Capitalization Table

How to Read a Capitalization Table:

A capitalization table (cap table for short) shows how ownership of the company is distributed among all shareholders after each round of investment. It also shows exactly what classes of stock exist, and who owns how many shares (and what percentages) of each. The rows are labeled with all classes of shareholders, grouped into two general categories: common and preferred. The body of the table appears in groups of three columns; each group of three columns corresponds to equity ownership at a particular time, or more specifically just after an investment round. The first group shown corresponds to equity distribution immediately after the founders' round. The second group shown corresponds to equity distribution immediately after the first major investment round, and so on. Within each group, the three columns are as follows:

  • Shares. The number of shares that this class of shareholder has been issued.

  • Percent undiluted. The percent of total outstanding shares that this class of shareholder's shares represent. Thus, if this shareholder owns 250K shares, and 2M shares are currently outstanding (i.e., are owned by all shareholders), the percent undiluted will be shown as 12.5% (250,000/2,000,000 = 12.5%).

  • Percent (fully) diluted. At this time, a certain number of options have been authorized to be granted to individuals. If all these options were to be granted, and all option holders were to exercise their right to convert those options into shares, additional shares will exist. When we include these shares in the overall count of shares, we call the new count (fully) diluted. Thus, continuing with the above example, if a pool of 1,000,000 shares have been authorized for options, then the shareholder will own 250,000 shares out of a total diluted pool of 3,000,000 shares (i.e., 2,000,000 shares sold plus 1,000,000 options authorized), then his/her percent diluted will be 8.3% (250,000/3,000,000 = 8.3%).

Why does my cap table show just one round of investment?

What is a good equity distribution?

How many options will my employees be granted?

How can I grant fewer options?

How can I grant more options?

I want more control. What can I do to give more equity to founders?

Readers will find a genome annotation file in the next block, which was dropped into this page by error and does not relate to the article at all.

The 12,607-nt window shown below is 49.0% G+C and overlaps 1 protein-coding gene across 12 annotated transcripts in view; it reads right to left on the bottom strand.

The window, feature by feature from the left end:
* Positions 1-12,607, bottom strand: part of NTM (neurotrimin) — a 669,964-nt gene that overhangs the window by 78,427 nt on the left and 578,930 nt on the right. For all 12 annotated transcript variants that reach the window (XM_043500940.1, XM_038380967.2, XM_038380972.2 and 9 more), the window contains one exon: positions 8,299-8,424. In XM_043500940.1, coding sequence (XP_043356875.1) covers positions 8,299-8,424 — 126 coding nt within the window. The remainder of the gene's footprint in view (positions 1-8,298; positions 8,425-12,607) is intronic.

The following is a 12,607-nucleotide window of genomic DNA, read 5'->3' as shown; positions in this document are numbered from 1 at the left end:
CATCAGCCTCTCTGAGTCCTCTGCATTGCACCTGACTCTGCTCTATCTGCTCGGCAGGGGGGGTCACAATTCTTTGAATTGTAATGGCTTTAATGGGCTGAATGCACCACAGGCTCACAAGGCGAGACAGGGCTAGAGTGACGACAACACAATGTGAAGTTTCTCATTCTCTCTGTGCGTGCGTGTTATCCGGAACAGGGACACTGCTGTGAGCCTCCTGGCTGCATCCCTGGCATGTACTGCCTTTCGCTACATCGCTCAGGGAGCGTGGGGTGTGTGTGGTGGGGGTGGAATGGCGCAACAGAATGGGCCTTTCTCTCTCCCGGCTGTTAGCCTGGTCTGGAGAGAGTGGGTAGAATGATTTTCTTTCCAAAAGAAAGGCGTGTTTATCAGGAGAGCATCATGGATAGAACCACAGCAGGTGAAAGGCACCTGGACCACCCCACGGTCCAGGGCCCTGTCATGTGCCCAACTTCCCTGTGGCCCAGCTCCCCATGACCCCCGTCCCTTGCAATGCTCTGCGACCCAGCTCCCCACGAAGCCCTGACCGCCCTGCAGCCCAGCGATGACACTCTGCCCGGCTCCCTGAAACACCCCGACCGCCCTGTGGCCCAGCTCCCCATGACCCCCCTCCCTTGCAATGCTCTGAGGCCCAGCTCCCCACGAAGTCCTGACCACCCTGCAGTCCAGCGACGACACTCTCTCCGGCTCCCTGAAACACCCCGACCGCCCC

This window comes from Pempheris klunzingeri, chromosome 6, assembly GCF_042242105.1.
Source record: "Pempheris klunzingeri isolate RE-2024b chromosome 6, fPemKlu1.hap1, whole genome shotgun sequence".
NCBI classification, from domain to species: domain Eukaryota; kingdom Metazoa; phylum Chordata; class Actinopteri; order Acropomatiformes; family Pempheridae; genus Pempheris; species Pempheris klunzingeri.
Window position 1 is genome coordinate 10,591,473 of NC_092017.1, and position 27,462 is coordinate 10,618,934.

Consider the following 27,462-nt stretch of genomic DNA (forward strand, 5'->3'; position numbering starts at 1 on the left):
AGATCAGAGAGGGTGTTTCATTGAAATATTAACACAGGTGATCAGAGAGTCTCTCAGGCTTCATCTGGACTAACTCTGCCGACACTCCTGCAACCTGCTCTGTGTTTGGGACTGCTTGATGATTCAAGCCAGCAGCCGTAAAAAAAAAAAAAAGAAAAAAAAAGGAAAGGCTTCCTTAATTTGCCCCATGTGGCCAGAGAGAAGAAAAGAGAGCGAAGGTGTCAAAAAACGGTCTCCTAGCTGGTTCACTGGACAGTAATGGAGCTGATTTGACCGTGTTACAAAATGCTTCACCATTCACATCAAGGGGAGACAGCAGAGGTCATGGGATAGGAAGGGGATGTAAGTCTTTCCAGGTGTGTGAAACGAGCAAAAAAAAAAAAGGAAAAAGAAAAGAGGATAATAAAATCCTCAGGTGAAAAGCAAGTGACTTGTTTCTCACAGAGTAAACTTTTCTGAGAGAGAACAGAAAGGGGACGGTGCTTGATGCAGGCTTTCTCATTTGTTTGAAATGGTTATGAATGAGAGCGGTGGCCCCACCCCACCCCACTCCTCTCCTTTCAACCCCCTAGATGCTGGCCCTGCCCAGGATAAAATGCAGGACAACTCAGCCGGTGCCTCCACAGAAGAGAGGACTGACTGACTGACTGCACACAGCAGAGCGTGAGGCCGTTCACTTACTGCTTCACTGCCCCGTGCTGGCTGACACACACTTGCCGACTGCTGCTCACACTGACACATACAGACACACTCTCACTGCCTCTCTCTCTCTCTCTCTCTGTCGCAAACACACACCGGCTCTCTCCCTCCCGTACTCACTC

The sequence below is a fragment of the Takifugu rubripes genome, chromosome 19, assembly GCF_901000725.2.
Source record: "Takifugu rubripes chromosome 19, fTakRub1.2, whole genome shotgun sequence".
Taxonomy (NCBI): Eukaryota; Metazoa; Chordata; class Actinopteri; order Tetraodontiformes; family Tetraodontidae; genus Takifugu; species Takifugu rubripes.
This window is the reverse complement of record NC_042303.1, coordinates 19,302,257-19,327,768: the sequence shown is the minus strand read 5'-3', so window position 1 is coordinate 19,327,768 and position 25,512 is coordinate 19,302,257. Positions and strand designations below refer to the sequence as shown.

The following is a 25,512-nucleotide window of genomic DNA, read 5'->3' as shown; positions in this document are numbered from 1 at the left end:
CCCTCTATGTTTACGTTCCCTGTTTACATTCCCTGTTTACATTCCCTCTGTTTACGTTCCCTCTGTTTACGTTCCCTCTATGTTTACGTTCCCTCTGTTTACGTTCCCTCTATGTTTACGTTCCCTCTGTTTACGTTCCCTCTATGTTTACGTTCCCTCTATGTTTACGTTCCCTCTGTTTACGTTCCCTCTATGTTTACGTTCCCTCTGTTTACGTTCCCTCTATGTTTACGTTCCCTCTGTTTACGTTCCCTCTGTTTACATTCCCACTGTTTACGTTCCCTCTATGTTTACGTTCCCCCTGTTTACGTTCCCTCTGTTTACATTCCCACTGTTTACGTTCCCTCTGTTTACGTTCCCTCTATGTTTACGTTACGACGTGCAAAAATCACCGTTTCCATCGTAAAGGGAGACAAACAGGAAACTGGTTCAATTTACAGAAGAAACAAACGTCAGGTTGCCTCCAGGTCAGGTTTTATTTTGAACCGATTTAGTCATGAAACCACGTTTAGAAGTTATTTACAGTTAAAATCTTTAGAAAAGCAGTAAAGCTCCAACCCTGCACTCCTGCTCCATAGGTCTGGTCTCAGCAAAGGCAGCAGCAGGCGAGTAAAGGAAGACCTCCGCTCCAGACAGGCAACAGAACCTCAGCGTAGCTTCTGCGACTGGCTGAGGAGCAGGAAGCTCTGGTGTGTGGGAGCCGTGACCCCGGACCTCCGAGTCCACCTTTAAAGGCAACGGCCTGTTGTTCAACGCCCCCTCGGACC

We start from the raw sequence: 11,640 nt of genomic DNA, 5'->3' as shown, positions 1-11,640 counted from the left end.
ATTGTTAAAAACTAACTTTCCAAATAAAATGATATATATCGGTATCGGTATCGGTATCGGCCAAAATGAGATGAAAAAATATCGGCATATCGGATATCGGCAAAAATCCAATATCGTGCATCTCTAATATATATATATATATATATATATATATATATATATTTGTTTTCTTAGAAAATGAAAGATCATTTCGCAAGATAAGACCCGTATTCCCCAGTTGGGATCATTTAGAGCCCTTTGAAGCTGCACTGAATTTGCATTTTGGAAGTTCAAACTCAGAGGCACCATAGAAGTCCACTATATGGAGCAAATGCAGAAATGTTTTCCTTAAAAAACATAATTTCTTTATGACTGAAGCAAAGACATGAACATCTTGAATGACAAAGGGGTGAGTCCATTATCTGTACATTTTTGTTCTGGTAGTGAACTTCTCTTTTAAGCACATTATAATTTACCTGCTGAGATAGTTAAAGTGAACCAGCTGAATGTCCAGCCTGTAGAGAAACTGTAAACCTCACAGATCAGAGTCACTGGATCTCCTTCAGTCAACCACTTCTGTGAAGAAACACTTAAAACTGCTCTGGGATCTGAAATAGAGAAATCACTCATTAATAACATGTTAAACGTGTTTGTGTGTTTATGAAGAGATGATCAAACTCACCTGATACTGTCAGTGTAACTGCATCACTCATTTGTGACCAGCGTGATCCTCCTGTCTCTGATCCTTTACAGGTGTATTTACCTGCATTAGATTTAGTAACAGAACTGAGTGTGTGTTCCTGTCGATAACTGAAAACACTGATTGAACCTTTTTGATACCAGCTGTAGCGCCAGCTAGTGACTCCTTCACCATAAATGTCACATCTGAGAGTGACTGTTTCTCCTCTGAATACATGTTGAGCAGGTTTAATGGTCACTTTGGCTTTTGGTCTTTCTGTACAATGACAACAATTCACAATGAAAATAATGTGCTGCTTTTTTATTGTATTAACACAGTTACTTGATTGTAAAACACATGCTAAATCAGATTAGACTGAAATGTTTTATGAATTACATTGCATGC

What's the difference between diluted and undiluted percentages on a cap table?

Why do I need a founders' round?

What is the right timing for investment rounds?

What is the difference between an Incentive Stock Option (ISO) and a Nonstatutory Stock Option (NSO)?

Let's say I am looking at a Series B entry in the cap table. Can I assume that these are my “post-money cap table” for Series B and the previous three columns shown here are my “pre-money cap table”?

Well, almost! When one uses a cap table to examine the effects of a particular investment round (like Series B in the case of your question), the number of granted options in the “pre-money cap table” are updated to be identical to the number of granted options shown in the “post-money cap table.” As a result, the total number of fully diluted shares in the pre- and post- differ only by the number of shares being sold in the investment round.

Because we are using the cap table here during the planning stage of your company to show the overall effects of all your investment rounds, we've chosen to show in each round the number of options granted at the time of that round.

I don't plan to have investors. Does my cap table tell me anything?

It won't tell you much. But just for confirmation, it should show that the founders and option holders own 100% of the company.

I have not granted any options. Why does my cap table show options?

By default, Offtoa assumes that you have a board of directors and that they are granted options. If you want to change this, click on assumptions/financing/investments/options. Then change either the number of board members or the percent of option pool granted to each board member.

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